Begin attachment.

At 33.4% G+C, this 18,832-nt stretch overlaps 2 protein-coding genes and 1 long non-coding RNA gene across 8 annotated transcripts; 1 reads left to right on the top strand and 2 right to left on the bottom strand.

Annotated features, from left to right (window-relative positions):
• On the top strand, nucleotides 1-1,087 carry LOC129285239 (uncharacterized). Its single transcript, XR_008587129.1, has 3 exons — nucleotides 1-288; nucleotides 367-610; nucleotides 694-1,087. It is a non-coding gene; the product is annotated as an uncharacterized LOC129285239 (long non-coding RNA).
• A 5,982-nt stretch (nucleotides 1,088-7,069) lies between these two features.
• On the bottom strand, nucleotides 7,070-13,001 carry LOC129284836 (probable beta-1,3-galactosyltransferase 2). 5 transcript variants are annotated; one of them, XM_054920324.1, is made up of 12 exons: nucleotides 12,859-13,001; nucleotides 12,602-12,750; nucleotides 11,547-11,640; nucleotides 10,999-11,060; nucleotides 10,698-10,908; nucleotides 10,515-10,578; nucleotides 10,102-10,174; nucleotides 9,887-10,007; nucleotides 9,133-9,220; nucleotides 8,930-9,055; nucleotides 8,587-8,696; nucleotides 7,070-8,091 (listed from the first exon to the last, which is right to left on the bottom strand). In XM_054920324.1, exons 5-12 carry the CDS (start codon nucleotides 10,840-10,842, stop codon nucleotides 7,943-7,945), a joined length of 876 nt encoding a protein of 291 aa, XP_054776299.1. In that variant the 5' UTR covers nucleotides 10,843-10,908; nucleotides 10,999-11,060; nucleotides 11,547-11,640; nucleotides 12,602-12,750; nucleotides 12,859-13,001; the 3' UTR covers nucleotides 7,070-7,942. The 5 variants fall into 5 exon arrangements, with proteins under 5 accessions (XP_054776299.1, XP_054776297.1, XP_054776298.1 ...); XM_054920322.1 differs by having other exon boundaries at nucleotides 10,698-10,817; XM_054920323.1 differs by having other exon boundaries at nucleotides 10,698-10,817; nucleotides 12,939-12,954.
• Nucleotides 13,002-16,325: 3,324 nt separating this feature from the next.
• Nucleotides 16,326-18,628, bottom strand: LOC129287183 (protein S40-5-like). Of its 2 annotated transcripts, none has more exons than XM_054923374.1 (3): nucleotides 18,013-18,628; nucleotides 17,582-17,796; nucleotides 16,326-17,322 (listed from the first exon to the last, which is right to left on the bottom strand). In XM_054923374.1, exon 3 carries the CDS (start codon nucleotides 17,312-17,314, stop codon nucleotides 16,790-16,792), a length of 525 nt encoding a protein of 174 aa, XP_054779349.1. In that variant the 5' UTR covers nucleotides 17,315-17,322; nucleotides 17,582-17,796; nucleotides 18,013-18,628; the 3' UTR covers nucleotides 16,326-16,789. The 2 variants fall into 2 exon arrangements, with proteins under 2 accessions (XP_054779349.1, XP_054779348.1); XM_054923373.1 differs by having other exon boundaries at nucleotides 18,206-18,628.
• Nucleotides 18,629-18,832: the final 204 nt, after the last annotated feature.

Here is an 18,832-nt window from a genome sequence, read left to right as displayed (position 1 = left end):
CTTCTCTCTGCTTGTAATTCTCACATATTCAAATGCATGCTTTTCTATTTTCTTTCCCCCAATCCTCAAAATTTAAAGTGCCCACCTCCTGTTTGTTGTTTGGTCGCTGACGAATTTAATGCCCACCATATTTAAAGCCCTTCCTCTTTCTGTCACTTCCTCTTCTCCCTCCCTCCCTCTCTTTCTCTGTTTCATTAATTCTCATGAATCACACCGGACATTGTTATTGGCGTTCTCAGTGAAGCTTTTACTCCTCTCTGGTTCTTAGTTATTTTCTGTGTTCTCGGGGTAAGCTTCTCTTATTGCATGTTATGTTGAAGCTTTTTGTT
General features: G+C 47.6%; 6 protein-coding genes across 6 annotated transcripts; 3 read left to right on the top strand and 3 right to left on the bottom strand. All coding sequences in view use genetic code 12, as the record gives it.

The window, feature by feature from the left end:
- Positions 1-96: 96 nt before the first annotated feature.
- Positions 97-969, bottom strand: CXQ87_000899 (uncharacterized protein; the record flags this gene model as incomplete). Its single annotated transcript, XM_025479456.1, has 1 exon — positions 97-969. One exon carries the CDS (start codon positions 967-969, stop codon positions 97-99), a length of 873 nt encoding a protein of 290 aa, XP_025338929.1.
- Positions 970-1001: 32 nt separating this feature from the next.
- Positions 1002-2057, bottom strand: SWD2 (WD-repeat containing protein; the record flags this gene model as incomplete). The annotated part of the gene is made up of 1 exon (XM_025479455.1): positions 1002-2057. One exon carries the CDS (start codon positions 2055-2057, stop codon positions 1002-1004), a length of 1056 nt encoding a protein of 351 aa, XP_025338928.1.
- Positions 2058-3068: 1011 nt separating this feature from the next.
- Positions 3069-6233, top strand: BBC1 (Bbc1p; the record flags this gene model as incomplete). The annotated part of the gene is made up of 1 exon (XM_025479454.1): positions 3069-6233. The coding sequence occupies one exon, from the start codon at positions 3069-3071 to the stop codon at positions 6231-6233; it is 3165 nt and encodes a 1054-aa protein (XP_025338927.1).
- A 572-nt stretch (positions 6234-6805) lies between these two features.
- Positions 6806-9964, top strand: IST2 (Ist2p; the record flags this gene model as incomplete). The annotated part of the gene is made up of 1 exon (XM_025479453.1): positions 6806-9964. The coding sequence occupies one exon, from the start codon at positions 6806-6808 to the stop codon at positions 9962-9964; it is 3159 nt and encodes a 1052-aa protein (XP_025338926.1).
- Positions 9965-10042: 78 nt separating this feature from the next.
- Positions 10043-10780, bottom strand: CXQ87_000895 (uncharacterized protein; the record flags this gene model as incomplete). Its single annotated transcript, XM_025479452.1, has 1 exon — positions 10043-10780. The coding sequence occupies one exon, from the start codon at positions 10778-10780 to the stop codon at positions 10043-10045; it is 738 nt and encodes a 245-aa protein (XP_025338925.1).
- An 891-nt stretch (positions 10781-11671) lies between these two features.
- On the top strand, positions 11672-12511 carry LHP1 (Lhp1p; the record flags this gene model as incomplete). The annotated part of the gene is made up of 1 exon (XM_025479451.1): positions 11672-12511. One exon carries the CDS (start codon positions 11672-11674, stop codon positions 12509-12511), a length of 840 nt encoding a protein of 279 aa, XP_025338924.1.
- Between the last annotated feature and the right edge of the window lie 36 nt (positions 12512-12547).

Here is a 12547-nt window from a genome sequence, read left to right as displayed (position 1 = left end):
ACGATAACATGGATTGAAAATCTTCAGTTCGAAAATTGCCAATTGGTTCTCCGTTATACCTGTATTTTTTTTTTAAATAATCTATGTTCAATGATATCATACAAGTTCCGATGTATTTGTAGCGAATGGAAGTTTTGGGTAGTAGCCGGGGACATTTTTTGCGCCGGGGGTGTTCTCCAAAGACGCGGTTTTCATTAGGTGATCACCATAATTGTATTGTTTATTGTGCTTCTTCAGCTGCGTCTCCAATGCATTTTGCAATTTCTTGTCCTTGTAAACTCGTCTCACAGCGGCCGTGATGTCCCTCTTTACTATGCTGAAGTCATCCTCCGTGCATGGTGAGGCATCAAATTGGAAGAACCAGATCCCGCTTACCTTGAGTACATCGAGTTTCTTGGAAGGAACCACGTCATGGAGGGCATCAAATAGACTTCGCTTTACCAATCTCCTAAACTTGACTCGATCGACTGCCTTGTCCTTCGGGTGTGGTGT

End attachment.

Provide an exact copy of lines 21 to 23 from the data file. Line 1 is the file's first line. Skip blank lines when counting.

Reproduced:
- Positions 9965-10042: 78 nt separating this feature from the next.
- Positions 10043-10780, bottom strand: CXQ87_000895 (uncharacterized protein; the record flags this gene model as incomplete). Its single annotated transcript, XM_025479452.1, has 1 exon — positions 10043-10780. The coding sequence occupies one exon, from the start codon at positions 10778-10780 to the stop codon at positions 10043-10045; it is 738 nt and encodes a 245-aa protein (XP_025338925.1).
- An 891-nt stretch (positions 10781-11671) lies between these two features.